Re: [PATCH 01/70] cpufreq: interactive: New 'interactive' governor

From: Rafael J. Wysocki
Date: Tue Oct 27 2015 - 20:30:11 EST


On Tuesday, October 27, 2015 06:29:49 PM BÃlint Czobor wrote:
> From: Mike Chan <mike@xxxxxxxxxxx>
> This governor is designed for latency-sensitive workloads, such as
> interactive user interfaces. The interactive governor aims to be
> significantly more responsive to ramp CPU quickly up when CPU-intensive
> activity begins.
> Existing governors sample CPU load at a particular rate, typically
> every X ms. This can lead to under-powering UI threads for the period of
> time during which the user begins interacting with a previously-idle system
> until the next sample period happens.
> The 'interactive' governor uses a different approach. Instead of sampling
> the CPU at a specified rate, the governor will check whether to scale the
> CPU frequency up soon after coming out of idle. When the CPU comes out of
> idle, a timer is configured to fire within 1-2 ticks. If the CPU is very
> busy from exiting idle to when the timer fires then we assume the CPU is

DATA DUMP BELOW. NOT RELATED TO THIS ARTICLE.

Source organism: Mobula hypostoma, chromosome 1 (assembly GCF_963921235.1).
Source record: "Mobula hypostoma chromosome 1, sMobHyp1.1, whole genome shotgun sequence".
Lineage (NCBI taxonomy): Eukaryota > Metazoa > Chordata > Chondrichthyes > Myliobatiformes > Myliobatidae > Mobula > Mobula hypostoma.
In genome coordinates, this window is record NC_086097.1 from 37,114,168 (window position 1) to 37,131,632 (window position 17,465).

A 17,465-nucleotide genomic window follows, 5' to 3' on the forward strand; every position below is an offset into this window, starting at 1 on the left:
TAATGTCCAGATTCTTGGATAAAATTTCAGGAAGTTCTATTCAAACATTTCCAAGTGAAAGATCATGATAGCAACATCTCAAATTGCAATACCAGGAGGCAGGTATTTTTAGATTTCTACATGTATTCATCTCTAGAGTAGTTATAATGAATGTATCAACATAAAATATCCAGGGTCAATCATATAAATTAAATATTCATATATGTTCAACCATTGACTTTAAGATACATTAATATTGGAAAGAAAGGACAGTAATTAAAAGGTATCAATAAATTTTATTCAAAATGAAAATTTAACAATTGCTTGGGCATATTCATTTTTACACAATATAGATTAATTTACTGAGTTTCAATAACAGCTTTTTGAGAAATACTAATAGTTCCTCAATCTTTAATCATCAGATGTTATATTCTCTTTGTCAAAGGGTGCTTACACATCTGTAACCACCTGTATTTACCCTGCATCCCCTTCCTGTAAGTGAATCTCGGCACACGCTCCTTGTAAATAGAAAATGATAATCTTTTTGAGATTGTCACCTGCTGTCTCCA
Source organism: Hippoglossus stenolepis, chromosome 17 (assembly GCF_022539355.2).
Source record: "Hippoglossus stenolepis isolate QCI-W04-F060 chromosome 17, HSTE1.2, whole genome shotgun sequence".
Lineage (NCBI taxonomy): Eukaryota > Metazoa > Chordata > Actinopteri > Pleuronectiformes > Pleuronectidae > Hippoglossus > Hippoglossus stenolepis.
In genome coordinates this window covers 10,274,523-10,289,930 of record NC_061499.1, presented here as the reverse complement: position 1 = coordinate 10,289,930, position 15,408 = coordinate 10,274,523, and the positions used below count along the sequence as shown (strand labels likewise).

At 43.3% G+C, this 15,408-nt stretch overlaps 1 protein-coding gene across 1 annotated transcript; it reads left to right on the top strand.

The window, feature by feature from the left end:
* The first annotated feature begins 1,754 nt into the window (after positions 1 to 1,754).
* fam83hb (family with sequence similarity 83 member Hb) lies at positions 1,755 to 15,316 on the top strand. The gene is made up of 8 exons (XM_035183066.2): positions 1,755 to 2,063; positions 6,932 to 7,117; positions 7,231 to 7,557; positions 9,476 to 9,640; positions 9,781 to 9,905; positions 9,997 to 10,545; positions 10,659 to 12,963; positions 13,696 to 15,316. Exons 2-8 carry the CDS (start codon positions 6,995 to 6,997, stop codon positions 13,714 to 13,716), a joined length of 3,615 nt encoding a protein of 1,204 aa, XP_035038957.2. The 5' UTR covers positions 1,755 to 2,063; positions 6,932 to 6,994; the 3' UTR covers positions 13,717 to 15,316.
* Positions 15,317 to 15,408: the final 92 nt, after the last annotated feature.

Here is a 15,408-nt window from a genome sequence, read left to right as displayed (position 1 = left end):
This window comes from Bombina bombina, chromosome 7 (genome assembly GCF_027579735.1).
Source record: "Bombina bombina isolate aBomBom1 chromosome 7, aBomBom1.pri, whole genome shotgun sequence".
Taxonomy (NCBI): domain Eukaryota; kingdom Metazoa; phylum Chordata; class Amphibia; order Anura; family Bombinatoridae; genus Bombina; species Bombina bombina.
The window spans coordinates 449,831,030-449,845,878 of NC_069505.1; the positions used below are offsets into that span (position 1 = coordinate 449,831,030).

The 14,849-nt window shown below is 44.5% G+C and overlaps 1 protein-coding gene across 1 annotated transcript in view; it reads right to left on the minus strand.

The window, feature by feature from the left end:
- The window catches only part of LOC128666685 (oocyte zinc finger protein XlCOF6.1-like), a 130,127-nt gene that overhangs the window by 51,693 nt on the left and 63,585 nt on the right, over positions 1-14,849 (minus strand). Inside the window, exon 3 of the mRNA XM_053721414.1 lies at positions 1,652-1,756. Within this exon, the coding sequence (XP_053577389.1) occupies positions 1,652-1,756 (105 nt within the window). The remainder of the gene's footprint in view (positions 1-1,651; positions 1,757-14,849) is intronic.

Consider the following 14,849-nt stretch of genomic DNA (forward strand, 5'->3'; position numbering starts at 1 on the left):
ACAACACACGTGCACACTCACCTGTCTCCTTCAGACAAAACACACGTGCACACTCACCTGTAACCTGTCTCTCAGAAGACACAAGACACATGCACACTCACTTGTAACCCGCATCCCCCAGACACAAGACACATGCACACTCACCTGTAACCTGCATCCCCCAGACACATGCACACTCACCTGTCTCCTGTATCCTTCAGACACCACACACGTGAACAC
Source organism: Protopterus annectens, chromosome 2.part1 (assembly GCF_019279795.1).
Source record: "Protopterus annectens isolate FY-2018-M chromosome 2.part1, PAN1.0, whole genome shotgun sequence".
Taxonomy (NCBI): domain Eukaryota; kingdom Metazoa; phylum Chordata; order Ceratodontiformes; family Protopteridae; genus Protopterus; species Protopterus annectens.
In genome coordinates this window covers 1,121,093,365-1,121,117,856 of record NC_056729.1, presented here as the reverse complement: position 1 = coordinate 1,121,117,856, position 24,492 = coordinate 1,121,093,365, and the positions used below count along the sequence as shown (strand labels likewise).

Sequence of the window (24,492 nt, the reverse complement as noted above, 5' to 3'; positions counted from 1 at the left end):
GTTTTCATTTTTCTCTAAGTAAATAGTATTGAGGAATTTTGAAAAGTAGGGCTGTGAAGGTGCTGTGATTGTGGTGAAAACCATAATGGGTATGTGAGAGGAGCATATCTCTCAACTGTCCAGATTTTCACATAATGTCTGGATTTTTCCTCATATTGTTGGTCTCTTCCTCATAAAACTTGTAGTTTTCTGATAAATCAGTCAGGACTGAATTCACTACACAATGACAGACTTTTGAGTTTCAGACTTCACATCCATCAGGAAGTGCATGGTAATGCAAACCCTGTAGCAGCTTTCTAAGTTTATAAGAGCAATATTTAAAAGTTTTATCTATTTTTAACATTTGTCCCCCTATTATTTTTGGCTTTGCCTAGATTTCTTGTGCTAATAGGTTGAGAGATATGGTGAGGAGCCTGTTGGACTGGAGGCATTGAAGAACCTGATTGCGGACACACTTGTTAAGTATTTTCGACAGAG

> underpowered and ramp to MAX speed.
> If the CPU was not sufficiently busy to immediately ramp to MAX speed, then
> the governor evaluates the CPU load since the last speed adjustment,
> choosing the highest value between that longer-term load or the short-term
> load since idle exit to determine the CPU speed to ramp to.
> A realtime thread is used for scaling up, giving the remaining tasks the
> CPU performance benefit, unlike existing governors which are more likely to
> schedule rampup work to occur after your performance starved tasks have
> completed.
> The tuneables for this governor are:
> /sys/devices/system/cpu/cpufreq/interactive/min_sample_time:
> The minimum amount of time to spend at the current frequency before
> ramping down. This is to ensure that the governor has seen enough
> historic CPU load data to determine the appropriate workload.
> Default is 80000 uS.
> /sys/devices/system/cpu/cpufreq/interactive/go_maxspeed_load
> The CPU load at which to ramp to max speed. Default is 85.
> Change-Id: Ib2b362607c62f7c56d35f44a9ef3280f98c17585
> Signed-off-by: Mike Chan <mike@xxxxxxxxxxx>
> Signed-off-by: Todd Poynor <toddpoynor@xxxxxxxxxx>
> Bug: 3152864
> Signed-off-by: BÃlint Czobor <czoborbalint@xxxxxxxxx>

It's good to see that submitted, but it'll have to go through a detailed
review which is going to take some time.

One my observation after a cursory look at it is that at least some later
patches of the series modify drivers/cpufreq/cpufreq_interactive.c which is
a new file added by the first patch. Is there any particular reason to
avoid folding all of those patches into the first one?


To unsubscribe from this list: send the line "unsubscribe linux-kernel" in
the body of a message to majordomo@xxxxxxxxxxxxxxx
More majordomo info at
Please read the FAQ at